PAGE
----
Well, I have trouble saying no.  And thus I have a new committee role at UC Davis.  I am a member of the University Librarian Recruitment Advisory Committee at UC Davis tasked with coordinating interviews for, well, the University Librarian position which was just advertised (I have reposted the text of the ad below).

I am writing this post for two reasons.  First, I want to encourage qualified candidates to apply (and also encourage people to share the posting with qualified candidates).  Second, I am requesting help in gathering material for me (and others) to read about new developments in library activities, especially in a University setting.  Any good reviews of the challenges facing University libraries as well as any discussions of new opportunities for libraries would be greatly appreciated.

The Job Ad (taken from a PDF and converted to text/html by me)

The University of California, Davis, invites nominations and applications for the position of University Librarian. The campus seeks an innovative and effective leader to serve as its chief strategist and visionary in developing its next- generation library, combining the traditional strengths of a major research library with new information resources and technology programs that enhance its research, teaching and learning activities. The University Librarian provides overall leadership of the UC Davis General Library in support of University research, instruction, patient care, and community outreach and is responsible for transforming the General Library into an Academic Hub that promotes the effective and innovative use of digital information resources in discovery and learning for the future.

The University of California, Davis is a highly selective, research-intensive institution of approximately 32,000 students, including 7,500 graduate and professional students, an annual research budget that exceeds $600 million, a comprehensive health system and 13 specialized research centers. The university offers graduate study and more than 100 undergraduate majors in four colleges and six professional schools. UC Davis is one of the nation’s top public research universities and an integral part of the world’s pre-eminent public university system, the University of California. For more than 100 years, UC Davis has engaged in teaching, research, and public service that matters to California and transforms the world. The City of Davis, located in in the heart of the Central Valley, in an environmentally aware and socially innovative community of 65,000 people, is close to the state capital and San Francisco Bay area, and is a unique college town where close relationships between the campus and the local community are valued.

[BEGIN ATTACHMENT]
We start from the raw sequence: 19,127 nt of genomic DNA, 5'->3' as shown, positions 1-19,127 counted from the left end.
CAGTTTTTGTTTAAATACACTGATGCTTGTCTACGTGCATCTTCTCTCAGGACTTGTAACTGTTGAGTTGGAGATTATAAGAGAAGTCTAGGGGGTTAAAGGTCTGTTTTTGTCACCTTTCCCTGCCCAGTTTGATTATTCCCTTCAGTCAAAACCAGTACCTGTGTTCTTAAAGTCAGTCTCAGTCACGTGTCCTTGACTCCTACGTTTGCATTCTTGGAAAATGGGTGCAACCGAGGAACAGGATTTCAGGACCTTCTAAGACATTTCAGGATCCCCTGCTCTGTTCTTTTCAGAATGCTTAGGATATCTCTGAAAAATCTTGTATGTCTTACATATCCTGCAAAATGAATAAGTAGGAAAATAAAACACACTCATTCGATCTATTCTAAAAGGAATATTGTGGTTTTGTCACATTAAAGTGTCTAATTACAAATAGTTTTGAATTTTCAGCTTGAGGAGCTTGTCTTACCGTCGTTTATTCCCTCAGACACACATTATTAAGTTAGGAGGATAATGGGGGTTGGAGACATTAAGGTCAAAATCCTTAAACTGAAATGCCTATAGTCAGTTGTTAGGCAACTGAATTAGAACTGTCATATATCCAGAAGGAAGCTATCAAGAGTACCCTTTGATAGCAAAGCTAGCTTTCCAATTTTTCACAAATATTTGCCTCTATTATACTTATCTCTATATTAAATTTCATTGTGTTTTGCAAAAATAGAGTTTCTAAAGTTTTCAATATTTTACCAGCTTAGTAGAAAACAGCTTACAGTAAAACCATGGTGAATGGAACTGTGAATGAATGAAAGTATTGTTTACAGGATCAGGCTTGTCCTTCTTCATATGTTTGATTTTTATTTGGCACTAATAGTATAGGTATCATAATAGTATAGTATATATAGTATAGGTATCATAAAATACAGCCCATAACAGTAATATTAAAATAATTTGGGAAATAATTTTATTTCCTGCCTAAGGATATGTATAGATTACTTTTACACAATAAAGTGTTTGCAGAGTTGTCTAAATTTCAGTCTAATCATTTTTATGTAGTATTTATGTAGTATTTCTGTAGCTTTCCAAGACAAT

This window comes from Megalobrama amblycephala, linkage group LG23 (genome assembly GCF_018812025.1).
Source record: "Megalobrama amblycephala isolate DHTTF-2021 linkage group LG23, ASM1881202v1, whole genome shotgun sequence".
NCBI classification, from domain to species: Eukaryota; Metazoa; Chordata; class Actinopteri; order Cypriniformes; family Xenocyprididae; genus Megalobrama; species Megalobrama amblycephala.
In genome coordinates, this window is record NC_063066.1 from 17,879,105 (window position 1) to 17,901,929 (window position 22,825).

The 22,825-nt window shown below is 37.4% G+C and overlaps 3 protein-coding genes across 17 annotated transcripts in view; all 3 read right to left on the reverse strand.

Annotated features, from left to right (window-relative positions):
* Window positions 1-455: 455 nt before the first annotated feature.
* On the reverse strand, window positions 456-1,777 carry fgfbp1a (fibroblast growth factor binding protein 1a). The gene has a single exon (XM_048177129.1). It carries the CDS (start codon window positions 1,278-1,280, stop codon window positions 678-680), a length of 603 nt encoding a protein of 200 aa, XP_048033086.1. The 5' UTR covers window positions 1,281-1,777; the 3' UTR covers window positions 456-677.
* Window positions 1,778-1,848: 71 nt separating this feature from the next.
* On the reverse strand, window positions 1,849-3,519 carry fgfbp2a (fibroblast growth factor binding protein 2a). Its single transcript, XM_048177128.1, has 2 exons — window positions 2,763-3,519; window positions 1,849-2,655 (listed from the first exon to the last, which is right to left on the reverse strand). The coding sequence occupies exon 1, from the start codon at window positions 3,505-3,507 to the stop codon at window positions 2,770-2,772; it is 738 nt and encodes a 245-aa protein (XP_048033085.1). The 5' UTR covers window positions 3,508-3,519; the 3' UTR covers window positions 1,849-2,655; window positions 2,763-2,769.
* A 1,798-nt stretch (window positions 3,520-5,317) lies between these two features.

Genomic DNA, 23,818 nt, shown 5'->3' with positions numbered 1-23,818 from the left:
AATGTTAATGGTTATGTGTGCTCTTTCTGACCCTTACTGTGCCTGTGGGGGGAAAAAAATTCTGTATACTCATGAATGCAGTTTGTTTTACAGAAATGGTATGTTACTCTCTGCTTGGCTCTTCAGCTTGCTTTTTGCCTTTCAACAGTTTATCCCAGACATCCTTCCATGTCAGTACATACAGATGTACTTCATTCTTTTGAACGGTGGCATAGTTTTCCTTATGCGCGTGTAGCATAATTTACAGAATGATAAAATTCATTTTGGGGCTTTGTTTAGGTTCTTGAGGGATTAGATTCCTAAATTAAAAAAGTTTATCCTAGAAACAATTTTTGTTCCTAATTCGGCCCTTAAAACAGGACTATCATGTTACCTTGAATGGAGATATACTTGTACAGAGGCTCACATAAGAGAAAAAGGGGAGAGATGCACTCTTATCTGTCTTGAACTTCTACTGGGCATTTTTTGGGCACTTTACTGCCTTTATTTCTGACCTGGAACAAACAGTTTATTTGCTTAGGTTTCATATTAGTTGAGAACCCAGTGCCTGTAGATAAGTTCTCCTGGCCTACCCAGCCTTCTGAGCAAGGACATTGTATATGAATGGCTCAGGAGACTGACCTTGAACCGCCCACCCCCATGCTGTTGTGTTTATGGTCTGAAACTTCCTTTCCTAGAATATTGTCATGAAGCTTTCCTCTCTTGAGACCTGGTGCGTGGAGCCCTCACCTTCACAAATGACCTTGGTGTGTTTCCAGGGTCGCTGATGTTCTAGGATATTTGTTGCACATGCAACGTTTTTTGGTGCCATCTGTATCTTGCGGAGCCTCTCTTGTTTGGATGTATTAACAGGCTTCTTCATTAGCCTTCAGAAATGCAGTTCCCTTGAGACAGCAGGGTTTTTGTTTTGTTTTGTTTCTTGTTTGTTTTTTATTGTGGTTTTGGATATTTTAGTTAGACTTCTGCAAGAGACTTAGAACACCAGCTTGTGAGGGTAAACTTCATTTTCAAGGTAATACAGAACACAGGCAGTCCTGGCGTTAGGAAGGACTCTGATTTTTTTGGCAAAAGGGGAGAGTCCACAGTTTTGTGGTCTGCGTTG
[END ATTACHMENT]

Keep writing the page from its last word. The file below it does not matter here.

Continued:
The General Library of the University of California, Davis, is a major U.S. academic research library, operating as an integral part of the University while recognizing obligations to a wider public, particularly the people of California. The University Librarian reports to the Provost and Executive Vice Chancellor and serves as a member of the Council of Deans and Vice Chancellors.
The colleges of Agricultural and Environmental Sciences, Biological Sciences, Engineering, and Letters and Science; the schools of Education, Management, Medicine, Nursing, and Veterinary Medicine; and the UC Davis Health System are all served by the UC Davis General Library, both in Davis and in Sacramento. The Library houses comprehensive, world-class agricultural and veterinary medicine collections, especially in viticulture and enology, environmental sciences and ecology, and comparative medicine as well as broadly based humanities, social sciences, and sciences collections. The Special Collections feature a diverse range of topics from agricultural sciences, to Western Americana, to photographs of rural California and Oregon, and a rich University Archives showcasing the campus’s 100-year history. The UC Davis General Library is an active contributor to the highly successful University of California collective efforts of campus libraries and the California Digital Library, providing system-wide online services and access to a wealth of books and journals (~33 million titles), electronic journals (~34,400 titles), large digital image and special collections via Calisphere and the Online Archive of California, and over 422 million web sites in the Web Archiving Service.